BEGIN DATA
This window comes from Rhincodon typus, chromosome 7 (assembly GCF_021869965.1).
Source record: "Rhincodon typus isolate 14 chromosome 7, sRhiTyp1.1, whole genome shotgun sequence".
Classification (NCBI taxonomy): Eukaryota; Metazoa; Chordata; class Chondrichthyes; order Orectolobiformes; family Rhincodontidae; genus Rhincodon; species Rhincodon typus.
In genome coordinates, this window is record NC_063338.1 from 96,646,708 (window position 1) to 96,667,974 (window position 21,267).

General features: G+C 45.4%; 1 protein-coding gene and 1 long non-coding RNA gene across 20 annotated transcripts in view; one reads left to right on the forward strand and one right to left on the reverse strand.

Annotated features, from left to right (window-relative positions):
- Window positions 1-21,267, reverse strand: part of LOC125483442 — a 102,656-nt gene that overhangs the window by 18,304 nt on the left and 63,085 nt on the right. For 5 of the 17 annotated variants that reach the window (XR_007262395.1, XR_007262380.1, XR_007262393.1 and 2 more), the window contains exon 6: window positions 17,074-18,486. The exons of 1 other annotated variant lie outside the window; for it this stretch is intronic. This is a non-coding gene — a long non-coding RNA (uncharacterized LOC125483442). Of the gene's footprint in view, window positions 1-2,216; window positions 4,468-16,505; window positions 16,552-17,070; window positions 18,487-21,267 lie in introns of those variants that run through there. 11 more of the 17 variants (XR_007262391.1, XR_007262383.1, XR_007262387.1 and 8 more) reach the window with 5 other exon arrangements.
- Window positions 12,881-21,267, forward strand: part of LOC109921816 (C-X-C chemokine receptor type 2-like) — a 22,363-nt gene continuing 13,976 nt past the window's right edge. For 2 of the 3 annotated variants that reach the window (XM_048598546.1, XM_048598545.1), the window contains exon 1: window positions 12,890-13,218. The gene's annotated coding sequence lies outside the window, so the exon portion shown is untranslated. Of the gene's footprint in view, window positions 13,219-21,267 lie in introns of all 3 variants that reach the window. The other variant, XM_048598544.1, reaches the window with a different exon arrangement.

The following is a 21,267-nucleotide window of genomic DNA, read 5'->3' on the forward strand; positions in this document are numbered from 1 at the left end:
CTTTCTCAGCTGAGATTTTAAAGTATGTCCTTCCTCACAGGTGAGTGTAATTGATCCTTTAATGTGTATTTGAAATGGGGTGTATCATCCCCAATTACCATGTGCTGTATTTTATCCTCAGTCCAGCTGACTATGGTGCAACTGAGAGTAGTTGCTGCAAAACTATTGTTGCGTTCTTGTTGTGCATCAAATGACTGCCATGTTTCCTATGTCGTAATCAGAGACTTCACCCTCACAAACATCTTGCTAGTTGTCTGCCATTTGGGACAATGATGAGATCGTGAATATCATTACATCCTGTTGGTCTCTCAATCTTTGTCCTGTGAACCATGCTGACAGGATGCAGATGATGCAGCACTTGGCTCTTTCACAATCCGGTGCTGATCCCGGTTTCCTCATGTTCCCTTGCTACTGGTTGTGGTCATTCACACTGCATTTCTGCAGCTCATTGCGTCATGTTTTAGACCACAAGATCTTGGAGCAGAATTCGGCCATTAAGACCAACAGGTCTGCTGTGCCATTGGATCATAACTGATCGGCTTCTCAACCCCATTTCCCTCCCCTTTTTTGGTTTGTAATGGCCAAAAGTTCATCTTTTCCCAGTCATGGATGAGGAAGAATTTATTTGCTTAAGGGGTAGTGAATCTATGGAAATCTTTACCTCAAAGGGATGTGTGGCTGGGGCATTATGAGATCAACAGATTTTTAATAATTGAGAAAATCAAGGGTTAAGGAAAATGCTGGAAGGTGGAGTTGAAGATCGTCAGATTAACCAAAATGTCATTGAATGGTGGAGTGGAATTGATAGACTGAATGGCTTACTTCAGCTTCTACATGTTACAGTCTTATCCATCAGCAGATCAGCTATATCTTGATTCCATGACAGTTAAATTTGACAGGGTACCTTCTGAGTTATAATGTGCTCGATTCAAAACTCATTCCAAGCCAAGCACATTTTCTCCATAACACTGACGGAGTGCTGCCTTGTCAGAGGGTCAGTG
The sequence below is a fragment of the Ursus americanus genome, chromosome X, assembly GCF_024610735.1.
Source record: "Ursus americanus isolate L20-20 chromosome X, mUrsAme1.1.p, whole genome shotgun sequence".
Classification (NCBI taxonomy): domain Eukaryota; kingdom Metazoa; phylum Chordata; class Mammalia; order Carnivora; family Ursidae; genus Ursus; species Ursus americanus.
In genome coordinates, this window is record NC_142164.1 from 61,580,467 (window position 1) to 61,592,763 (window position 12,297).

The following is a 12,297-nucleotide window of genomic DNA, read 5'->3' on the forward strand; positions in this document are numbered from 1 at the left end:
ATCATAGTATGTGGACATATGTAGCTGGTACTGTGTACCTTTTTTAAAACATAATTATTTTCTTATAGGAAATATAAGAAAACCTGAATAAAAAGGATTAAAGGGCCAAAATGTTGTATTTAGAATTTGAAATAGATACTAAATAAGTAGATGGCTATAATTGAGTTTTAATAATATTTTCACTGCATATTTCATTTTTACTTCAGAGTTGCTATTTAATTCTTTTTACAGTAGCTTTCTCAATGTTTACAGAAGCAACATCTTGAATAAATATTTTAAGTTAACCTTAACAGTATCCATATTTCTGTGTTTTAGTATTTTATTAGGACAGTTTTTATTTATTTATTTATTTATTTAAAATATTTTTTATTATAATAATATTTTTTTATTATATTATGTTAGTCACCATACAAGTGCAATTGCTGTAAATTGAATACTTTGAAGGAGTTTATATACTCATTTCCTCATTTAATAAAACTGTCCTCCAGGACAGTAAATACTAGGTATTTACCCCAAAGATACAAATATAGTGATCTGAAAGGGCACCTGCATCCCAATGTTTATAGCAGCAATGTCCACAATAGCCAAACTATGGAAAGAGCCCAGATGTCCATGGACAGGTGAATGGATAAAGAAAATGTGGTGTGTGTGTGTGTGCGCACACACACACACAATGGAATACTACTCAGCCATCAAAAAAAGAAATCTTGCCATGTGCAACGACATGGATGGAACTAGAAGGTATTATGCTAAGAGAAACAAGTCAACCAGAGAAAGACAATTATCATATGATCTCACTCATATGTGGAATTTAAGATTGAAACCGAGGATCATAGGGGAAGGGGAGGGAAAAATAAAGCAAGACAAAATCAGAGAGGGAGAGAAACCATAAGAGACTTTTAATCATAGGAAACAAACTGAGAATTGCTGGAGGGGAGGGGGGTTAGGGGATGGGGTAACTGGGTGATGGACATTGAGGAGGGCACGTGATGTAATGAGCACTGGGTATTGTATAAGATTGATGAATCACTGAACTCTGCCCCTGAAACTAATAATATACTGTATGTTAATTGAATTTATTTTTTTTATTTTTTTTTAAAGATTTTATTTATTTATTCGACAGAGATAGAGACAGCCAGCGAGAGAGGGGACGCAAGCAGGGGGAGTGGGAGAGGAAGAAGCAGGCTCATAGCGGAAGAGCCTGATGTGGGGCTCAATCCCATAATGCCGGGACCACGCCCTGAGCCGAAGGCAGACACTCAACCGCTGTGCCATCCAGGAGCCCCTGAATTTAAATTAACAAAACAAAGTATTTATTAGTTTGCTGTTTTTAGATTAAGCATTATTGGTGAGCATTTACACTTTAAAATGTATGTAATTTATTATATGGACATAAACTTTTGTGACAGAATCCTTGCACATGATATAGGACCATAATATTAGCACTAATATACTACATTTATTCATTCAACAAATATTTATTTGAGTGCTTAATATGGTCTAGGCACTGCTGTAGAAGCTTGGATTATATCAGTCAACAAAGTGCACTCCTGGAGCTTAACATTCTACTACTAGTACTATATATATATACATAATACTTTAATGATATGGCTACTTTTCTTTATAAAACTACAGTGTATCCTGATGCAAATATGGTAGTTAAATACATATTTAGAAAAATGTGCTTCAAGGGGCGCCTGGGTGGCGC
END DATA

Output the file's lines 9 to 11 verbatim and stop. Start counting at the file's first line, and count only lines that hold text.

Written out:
The following is a 21,267-nucleotide window of genomic DNA, read 5'->3' on the forward strand; positions in this document are numbered from 1 at the left end:
CTTTCTCAGCTGAGATTTTAAAGTATGTCCTTCCTCACAGGTGAGTGTAATTGATCCTTTAATGTGTATTTGAAATGGGGTGTATCATCCCCAATTACCATGTGCTGTATTTTATCCTCAGTCCAGCTGACTATGGTGCAACTGAGAGTAGTTGCTGCAAAACTATTGTTGCGTTCTTGTTGTGCATCAAATGACTGCCATGTTTCCTATGTCGTAATCAGAGACTTCACCCTCACAAACATCTTGCTAGTTGTCTGCCATTTGGGACAATGATGAGATCGTGAATATCATTACATCCTGTTGGTCTCTCAATCTTTGTCCTGTGAACCATGCTGACAGGATGCAGATGATGCAGCACTTGGCTCTTTCACAATCCGGTGCTGATCCCGGTTTCCTCATGTTCCCTTGCTACTGGTTGTGGTCATTCACACTGCATTTCTGCAGCTCATTGCGTCATGTTTTAGACCACAAGATCTTGGAGCAGAATTCGGCCATTAAGACCAACAGGTCTGCTGTGCCATTGGATCATAACTGATCGGCTTCTCAACCCCATTTCCCTCCCCTTTTTTGGTTTGTAATGGCCAAAAGTTCATCTTTTCCCAGTCATGGATGAGGAAGAATTTATTTGCTTAAGGGGTAGTGAATCTATGGAAATCTTTACCTCAAAGGGATGTGTGGCTGGGGCATTATGAGATCAACAGATTTTTAATAATTGAGAAAATCAAGGGTTAAGGAAAATGCTGGAAGGTGGAGTTGAAGATCGTCAGATTAACCAAAATGTCATTGAATGGTGGAGTGGAATTGATAGACTGAATGGCTTACTTCAGCTTCTACATGTTACAGTCTTATCCATCAGCAGATCAGCTATATCTTGATTCCATGACAGTTAAATTTGACAGGGTACCTTCTGAGTTATAATGTGCTCGATTCAAAACTCATTCCAAGCCAAGCACATTTTCTCCATAACACTGACGGAGTGCTGCCTTGTCAGAGGGTCAGTG
The sequence below is a fragment of the Ursus americanus genome, chromosome X, assembly GCF_024610735.1.